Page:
Mostrespondents to a Computerworld survey said they prefer environmentssuch as .NET to the Windows Presentation Foundation of the Vistaoperating system.
Eric Lai of Computerworld wrote this article today
Windows developers are confirming the results of a survey released yesterday that found fewer than 1 in 12 programmers currently writing applications targeting Windows Vista .
“None of our customers are saying, ‘G******it, we need those WPFcontrols now!’” said Julian Bucknall, CTO for Windows programming toolsmaker Developer Express Inc. , referring to one of Vista’s mosthighly-touted features, its new graphical subsystem, WindowsPresentation Foundation . Rather, “we find most are still sticking with ASP.Net and Windows Forms applications.”
True to Microsoft ’s form, ASP.Netand Windows Forms and most of Windows XP ’s other legacy technologiesstill work fine in Vista. (The converse is also true: many Vistafeatures can be installed as add-ons to XP.)
But as in every upgrade cycle, Microsoft runs the risk thatdevelopers may bypass the latest technologies — in Vista’s case, WPF,the XPS printing format that Microsoft is touting as a rival to Adobe’s Portable Document Format (PDF); Windows Sidebar ‘gadgets,’ andothers — in favor of those further down the road, such as thoseexpected in Vista’s successor, Windows ‘7′.
“Microsoft tends to dump ten new technologies on us, but only 2 or 3really stick,” said Michael Krasowski, vice-president of PDSA Inc., aMicrosoft-focused 20-developer firm in Tustin Calif., citing theWindows DNA Architecture as an example.
Microsoft Corp. undoubtedly wanted to avoid its current predicament. Ithas been publicly talking up features in Vista since 2003 — half adecade.
But such “overmarketing,” as Krasowski calls it, can rebound.Experienced developers have become jaded towards the third-party appsMicrosoft trots out as exemplars of Redmond’s latest technology —“demoware,” he calls them — that sparkle with flashy animation andvideo.
“You can’t write an enterprise app like a demo. It’d be all soft andweak under the hood,” he said. “We’d never put all that stuff inbecause it couldn’t support 100 concurrent users.”
Some say it’s premature to declare Vista a flop with developers. Forone thing, despite the 140 million copies Microsoft claims to haveshipped, the market hasn’t reached a tipping point yet.
“I can???t see targeting something only to Vista when you have XP andWindows 2003 out there in huge numbers,” said Dave Noderer, a MicrosoftMVP who runs the Florida .Net User Group as well as his own softwaredevelopment firm, Computer Ways Inc. in Deerfield Beach, Fla.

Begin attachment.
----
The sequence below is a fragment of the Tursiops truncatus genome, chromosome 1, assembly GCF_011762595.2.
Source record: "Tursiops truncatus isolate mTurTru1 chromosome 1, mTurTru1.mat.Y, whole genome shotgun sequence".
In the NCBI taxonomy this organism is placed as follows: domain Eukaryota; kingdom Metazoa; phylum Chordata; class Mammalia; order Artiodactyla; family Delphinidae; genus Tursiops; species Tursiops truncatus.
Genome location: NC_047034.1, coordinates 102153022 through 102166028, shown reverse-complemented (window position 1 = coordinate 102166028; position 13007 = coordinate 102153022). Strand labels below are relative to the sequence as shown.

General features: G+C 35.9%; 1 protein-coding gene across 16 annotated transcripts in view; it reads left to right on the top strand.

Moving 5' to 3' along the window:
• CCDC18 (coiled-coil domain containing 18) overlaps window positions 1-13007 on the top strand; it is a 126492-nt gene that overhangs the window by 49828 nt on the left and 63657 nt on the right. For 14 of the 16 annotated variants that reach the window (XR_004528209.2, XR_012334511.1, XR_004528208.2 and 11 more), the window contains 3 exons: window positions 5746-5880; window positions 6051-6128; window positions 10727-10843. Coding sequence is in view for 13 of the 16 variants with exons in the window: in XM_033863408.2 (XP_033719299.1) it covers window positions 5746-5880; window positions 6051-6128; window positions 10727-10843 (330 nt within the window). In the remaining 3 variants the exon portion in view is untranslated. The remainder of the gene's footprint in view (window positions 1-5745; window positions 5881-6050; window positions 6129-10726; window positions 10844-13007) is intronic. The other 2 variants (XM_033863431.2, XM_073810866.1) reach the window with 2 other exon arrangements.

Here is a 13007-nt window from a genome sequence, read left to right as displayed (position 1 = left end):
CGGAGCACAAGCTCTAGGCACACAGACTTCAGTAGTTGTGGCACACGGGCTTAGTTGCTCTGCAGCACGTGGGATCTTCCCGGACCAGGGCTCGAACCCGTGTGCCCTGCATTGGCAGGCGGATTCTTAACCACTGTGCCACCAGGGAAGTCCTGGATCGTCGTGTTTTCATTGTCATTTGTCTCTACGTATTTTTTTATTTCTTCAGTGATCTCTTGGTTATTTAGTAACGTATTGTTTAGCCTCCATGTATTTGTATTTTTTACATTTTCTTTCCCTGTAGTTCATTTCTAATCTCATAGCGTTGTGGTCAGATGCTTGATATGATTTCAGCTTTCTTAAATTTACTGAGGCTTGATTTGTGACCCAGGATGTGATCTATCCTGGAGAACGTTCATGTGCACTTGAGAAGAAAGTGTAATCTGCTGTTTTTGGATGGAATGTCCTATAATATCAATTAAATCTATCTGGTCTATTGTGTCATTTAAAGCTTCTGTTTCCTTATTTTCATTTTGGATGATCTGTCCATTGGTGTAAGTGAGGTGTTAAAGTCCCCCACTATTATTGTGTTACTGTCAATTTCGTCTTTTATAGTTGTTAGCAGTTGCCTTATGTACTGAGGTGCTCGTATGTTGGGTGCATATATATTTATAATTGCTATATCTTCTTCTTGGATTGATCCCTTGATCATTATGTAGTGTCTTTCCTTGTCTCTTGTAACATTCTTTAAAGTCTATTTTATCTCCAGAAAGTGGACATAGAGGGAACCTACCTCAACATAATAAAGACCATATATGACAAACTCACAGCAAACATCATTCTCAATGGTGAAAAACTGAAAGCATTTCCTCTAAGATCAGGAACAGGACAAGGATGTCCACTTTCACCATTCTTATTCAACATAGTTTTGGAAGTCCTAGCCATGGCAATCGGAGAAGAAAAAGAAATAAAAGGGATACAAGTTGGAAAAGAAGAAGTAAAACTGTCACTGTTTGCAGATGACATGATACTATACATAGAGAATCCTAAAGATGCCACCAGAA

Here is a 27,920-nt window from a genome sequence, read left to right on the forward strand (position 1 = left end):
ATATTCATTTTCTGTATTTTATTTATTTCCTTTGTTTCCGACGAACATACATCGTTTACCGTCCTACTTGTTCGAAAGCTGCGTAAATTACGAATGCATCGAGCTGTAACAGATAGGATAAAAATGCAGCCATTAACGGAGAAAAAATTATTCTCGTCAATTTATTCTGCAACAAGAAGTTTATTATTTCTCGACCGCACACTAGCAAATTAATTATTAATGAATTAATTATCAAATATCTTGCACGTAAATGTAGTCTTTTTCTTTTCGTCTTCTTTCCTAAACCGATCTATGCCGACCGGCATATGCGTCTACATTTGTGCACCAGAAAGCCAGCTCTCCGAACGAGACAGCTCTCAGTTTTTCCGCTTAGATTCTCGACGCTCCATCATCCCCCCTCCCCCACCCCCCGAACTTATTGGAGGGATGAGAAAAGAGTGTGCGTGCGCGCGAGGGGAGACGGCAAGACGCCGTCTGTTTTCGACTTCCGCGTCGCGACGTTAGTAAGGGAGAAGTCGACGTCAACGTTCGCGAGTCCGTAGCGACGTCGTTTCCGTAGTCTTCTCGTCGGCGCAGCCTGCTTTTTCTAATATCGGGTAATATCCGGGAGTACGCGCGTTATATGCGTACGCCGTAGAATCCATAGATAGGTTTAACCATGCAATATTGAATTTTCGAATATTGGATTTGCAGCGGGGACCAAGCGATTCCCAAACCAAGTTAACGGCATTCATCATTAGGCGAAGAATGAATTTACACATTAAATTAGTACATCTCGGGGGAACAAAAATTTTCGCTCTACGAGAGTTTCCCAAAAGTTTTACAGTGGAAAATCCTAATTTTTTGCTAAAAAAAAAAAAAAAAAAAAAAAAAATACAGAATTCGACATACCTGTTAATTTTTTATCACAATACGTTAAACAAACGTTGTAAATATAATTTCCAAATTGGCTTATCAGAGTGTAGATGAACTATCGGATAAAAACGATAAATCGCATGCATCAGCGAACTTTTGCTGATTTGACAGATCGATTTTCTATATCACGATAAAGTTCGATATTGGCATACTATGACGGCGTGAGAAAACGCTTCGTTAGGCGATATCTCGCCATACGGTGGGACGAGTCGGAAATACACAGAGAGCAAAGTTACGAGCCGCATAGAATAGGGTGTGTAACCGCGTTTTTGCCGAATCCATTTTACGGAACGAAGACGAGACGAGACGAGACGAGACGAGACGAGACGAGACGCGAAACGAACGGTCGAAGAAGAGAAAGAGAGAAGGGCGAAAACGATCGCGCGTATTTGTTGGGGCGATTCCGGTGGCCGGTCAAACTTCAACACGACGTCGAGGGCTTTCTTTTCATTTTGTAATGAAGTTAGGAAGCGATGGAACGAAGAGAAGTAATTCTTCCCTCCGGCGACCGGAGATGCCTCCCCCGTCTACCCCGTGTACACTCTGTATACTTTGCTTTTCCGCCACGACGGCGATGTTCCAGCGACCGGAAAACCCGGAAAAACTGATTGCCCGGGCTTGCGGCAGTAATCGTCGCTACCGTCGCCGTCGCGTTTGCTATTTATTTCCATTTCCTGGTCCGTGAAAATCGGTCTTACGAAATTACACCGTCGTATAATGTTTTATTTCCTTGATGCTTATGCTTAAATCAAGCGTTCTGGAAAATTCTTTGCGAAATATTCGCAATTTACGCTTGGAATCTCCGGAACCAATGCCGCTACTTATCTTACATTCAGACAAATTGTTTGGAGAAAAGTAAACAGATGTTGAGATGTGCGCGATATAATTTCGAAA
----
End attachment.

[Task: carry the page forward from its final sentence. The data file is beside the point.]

Others point out the symbiotic relationship between most Windowsdevelopers and the large enterprises that hire and pay them.Enterprises are proving even slower than the rest of the market atmoving off XP, say analysts such as Forrester Research Inc.
“Large enterprise don’t transition overnight to the newest platforms,”said Shannon Braun , a Microsoft MVP and Minneapolis-area-basedprogramming consultant. “To me the adoption pace [of Vista bydevelopers] seems pretty normal.”
“Vista is too bleeding-edge — not for us, but for our clients,”Krasowski said. PDSA’s clients include large, blue-chip customers suchas Kaiser Permanente and Boeing Inc. “They’re all leery of Vista.”
And why shouldn’t they be? According to data released this spring bymigration software vendor AppDNA Ltd., about a fifth of enterpriseapplications running on XP break when moved straight to Vista, mostlydue to pre-XP-era code still lingering in the app. That increases tonearly half for apps migrated from 32-bit XP straight to 64-bit Vista.
Another reason is that Microsoft, in an attempt to catch up to the Mac,emphasized consumer-y aesthetic features with Vista, with WPF, Aero andthe DirectX 10 3-D graphics rendering engine all aimed at making Vistaor its apps more pleasing to the eye.
More attractive apps are more user-friendly apps, says Microsoft, andthat translates into increased user productivity. But that messageremains a hard sell to enterprises, who demand their apps stay “leanand mean,” said Krasowski, not get “confused and cluttered.”
Others say learning how to take advantage of Vista’s new visualfeatures remains daunting. Improving data presentation is “a good thingto do, but there is a lot of hacking through the undergrowth first,”Bucknall said. “I don’t think a lot of developers know how to get tothat stage.”
Noderer is optimistic. While XP-era technologies such as WindowsForms “will be around for many years to come,” he said, Vista-era onessuch as WPF “will slowly rise as the way to do Windows applications.”
But others think that the rise in popularity of server-deliveredbusiness apps — coupled with Microsoft’s recent moves to make itsInternet Explorer 8 browser behave more like other Web browsers — couldmake Vista’s client-side graphics-enhancing features irrelevant.
“98% of the apps we write are for the Web,” Krasowski said. “They’remore flexible and easier to maintain. Many of our clients are migratingfrom apps written in VB6 or .Net.”
Heather Havenstein contributed to this story.